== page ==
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Timber Construction Projects with The Tilling Group

Timber Construction Projects with The Tilling Group
Gillies Hall at Monash, where CLT delivered a saving of 50% CO2 over a concrete building.

On the up - Part 4/4 - By Donyale Harrison, Timber Trader News, No. 402, January 2020
Timber is increasingly being used as a major material for mid- and high-rise buildings in Australia. We asked the experts what could speed up the transition.

Problems Have Solutions

Flagged as a salutary lesson by some, the demise of high-profile timber mid-rise company Strongbuild in 2018 was due to unique issues, but focused on cashflow.

"Cashflow is one of the two major barriers we see for fabricators," says Rossiter. "When you have someone who's specifically set up to do this sort of work exhibit that cashflow problem, some in the industry respond, 'Ooh, look, see, told you so!' But that's why firms like TimberTruss and Drouin West Timber & Truss in Victoria have been successful: they have enough backbone of other work to deliver the cashflow in one part of the business to prop up the longer-term projects in the other part of the business."

Because mid-rise projects can take months to finish, and the Australian payment model is on completion, fabricators can be left out of pocket for longer than they can bear.

"There needs to be a change of finance model and potentially a change of concept of ownership," Rossiter says. "It's going to be hard to sort out because it will mean builders paying for items they don't yet have."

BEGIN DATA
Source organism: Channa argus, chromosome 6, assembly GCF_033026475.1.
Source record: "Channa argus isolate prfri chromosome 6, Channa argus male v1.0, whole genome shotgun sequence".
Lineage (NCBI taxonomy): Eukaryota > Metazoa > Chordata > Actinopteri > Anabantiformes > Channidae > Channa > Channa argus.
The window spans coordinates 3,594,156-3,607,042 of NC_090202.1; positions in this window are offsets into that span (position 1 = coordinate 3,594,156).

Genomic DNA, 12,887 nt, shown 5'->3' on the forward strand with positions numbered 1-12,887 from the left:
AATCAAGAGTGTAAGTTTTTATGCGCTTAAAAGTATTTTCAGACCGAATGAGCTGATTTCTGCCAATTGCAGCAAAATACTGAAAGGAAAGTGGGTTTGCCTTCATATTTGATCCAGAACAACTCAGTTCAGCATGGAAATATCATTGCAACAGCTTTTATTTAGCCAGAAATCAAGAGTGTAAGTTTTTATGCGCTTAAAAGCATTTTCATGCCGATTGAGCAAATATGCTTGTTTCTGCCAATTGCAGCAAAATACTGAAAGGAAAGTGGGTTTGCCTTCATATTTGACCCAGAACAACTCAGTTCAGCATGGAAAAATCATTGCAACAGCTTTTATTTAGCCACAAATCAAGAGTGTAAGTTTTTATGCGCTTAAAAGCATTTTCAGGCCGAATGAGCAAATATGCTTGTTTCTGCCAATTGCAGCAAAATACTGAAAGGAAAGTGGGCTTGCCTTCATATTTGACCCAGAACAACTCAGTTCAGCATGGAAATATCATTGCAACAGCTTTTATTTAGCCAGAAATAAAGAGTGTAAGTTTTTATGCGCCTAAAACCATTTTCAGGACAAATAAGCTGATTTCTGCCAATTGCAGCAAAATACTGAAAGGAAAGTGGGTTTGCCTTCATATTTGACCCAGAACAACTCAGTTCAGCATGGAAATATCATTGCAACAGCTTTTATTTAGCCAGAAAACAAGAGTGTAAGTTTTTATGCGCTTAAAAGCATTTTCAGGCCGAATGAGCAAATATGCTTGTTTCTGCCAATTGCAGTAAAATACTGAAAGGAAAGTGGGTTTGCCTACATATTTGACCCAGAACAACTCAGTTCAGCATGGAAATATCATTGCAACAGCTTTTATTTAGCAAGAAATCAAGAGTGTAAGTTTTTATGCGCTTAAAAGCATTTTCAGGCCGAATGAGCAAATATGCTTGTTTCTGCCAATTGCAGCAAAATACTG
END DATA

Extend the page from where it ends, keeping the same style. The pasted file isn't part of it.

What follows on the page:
The other barrier for fabricators is space, as these can be very large jobs with sizable components and many firms are running at or near capacity. Here design can come to the rescue, with a schedule such as the Inveresk build that takes each section of the build at completion and gives the fabricator space to start the next. Builders have also been reticent to move away from traditional materials.

"The industry typically has very low margins and can be risk averse," says Ritchie. "Even if it's the best product in the world, when we're bringing a new product, it's still an unknown risk to many builders. We're very fortunate to have a leader in the space like Lendlease. Recently Multiplex, another very big, tier one builder, has seen this as a space where they can specialise as well. They're into project number three in Melbourne and keenly looking to use timber wherever they can to differentiate themselves. Those companies have really acted as great case studies and a great precedent for the rest of the industry."

One factor that should help to entice builders is the superior safety of timber building models, especially panelised and modularised designs.

"Safety is probably the biggest driver in construction," says Ritchie. "Especially when you start looking at projects over $15 million. Safety eats up much of the costs for the builder - quite rightly, because every construction task is a high-risk task. So there is a huge benefit when you can have the majority of your work from a structural point of view completed in a factory and then crane and screw panels into place on site. Lendlease Australia has completed eight timber projects in Australia and they haven't had a lost-time injury (LTI) on any of those projects. Typically every traditional project in the mid-rise space will have at least one LTI due to the high risk."

Kay suggests easing builders into timber.

"We have to be practical. It may be that a steel skeleton for a building is the most efficient way to do it. But we could drop timber floor cassettes into that steel grid and still achieve significant program and cost savings for them. We're not going to say, 'we're timber building people, so unless you build it all out of timber, we're not interested.' Because 20% of something is something; 100% of nothing is nothing. We're better off doing 20% and letting people see how good the product is."